If you haven't watched Dexter, the T.V. show, you really should. It's about a serial killer who works for the Miami Police Department. Sounds strange, but besides being a great program, the opening titles are really interesting. It's pretty much a series of close-up shots that are misleading at such a near camera angle (I thought someone was being murdered), but when you step back, you see that it is really just a series of everyday activities. It's really quite beautiful and I think that the photographers might be able to take something from it. Everyone should watch it anyway. Here's a link from YouTube:
I created a flickr group for the photographs that are taken for Avenue. It seemed like the best way to share pics with everyone. Anyone can view them, but you need a flickr account to upload to the group. I created an account with the username "avenue.magazine" for Srijon. I'll be uploading from the username "dustywrath." Currently the pool contains images that could be our cover art and others that might be useful for creating graphics or something later.
A couple of pics I took (click on the above links to see more!)....
These are the colors that we have chosen for the magazine and will be used accordingly on the web site. Each department has its own 'color' which will merely be implemented in the tab on the top outside corner of each department page (see example in post below).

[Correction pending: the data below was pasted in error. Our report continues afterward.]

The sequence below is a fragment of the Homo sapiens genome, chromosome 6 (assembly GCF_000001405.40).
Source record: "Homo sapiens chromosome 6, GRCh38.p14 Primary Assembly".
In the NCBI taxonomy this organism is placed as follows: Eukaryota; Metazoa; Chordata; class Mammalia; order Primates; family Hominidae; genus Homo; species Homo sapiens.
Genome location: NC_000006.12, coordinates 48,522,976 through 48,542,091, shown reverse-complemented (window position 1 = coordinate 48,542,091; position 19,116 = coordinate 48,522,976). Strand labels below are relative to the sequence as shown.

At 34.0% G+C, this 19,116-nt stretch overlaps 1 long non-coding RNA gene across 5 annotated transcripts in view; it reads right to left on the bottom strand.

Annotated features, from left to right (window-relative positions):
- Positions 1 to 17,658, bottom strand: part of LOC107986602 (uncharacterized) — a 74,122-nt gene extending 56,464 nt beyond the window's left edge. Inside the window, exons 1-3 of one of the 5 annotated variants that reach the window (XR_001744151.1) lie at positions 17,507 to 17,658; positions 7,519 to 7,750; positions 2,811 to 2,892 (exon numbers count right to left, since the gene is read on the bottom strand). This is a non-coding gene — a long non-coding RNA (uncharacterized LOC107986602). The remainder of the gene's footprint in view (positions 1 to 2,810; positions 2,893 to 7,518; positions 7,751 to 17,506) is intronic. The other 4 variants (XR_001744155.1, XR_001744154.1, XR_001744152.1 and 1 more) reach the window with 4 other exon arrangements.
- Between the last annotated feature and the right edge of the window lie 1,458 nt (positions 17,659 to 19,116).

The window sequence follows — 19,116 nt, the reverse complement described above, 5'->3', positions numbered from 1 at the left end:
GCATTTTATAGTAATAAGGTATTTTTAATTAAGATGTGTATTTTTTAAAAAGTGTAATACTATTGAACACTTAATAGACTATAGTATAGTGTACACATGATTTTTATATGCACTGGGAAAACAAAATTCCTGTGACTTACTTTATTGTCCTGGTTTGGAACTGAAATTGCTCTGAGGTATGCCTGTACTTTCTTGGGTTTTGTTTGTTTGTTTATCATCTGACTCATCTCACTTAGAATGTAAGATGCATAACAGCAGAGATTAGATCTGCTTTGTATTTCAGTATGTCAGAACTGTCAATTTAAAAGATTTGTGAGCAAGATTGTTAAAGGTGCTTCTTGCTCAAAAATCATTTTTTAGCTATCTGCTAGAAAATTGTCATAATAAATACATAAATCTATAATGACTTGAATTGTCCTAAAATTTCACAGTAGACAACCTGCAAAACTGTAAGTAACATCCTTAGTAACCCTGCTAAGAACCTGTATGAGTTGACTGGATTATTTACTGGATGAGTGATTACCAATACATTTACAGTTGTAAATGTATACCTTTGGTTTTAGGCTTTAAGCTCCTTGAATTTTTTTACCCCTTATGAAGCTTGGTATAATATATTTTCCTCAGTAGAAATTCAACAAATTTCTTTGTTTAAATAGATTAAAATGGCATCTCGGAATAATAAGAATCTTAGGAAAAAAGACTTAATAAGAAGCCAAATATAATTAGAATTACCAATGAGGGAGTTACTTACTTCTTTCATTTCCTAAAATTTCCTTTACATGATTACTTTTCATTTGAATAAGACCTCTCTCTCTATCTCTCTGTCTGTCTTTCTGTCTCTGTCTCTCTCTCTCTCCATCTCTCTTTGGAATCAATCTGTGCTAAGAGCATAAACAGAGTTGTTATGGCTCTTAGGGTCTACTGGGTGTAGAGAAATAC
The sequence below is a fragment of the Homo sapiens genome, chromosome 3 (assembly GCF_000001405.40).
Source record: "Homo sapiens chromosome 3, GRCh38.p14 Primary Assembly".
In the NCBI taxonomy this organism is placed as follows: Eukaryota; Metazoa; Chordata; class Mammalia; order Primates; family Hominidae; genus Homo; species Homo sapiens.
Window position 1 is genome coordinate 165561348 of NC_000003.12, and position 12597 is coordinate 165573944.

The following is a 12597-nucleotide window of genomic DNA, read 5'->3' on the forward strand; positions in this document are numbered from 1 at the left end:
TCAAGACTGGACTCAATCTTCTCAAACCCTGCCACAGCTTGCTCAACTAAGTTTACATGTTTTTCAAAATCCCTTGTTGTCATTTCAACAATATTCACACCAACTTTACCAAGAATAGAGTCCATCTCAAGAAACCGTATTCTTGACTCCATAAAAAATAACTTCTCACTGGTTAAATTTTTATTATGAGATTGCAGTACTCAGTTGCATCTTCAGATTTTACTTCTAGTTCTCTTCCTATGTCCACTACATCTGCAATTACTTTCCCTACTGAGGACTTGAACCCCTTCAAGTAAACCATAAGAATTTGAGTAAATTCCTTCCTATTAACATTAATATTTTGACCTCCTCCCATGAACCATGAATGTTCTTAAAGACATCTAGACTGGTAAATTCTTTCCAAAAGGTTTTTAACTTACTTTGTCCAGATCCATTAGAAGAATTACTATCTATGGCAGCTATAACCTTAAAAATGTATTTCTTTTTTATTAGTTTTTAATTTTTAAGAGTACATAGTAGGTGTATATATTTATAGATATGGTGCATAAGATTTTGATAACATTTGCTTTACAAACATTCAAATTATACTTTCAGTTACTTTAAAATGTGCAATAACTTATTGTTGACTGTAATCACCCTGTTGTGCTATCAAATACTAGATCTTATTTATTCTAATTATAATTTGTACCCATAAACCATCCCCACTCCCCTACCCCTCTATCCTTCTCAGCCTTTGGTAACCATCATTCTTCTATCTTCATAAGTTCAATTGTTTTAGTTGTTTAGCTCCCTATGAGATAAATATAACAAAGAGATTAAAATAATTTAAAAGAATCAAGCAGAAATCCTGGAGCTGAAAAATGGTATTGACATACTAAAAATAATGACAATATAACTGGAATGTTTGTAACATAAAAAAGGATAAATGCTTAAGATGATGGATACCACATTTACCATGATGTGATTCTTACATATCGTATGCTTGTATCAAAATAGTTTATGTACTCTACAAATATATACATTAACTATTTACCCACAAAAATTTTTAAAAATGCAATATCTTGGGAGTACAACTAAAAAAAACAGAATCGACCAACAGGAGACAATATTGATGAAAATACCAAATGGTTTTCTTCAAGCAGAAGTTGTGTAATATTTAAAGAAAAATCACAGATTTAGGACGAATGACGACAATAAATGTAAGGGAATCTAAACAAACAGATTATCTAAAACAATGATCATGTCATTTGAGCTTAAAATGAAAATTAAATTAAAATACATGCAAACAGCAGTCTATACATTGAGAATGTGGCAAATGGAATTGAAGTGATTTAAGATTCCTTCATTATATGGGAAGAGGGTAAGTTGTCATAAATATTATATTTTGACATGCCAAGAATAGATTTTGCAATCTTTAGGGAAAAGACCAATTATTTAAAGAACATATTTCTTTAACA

The thought process behind our palette was using very pure colors since transportation is an essential part of everyone's life.
Paul Smith has fantastic ads that look exactly like what we're aiming for. Notice the blurred background and the focus on the clothing.
Paul Smith ad campaign
Michael Kors has beautiful ads shot by Mario Testino. I love the lighting and the 'candid' feel that we're shooting for.
Michael Kors advertisments
Here's a really cool video of a photo shoot that the Times did for T Style. Amazing!
Times photo shoot (below is one of the final pictures from the shoot)
Here's what we've been working on for our magazine wordmark and subhead fonts which will be used throughout the inside spreads, too. Right now we're just using stock photos as fillers to put the fonts we're trying out in context. We've got a lot of work to do, but we're doing a good job of narrowing down fonts that compliment each other while also looking sophisticated. You can click on the images to view a bigger, higher-quality file.
Ignore the weird filler blurbs ...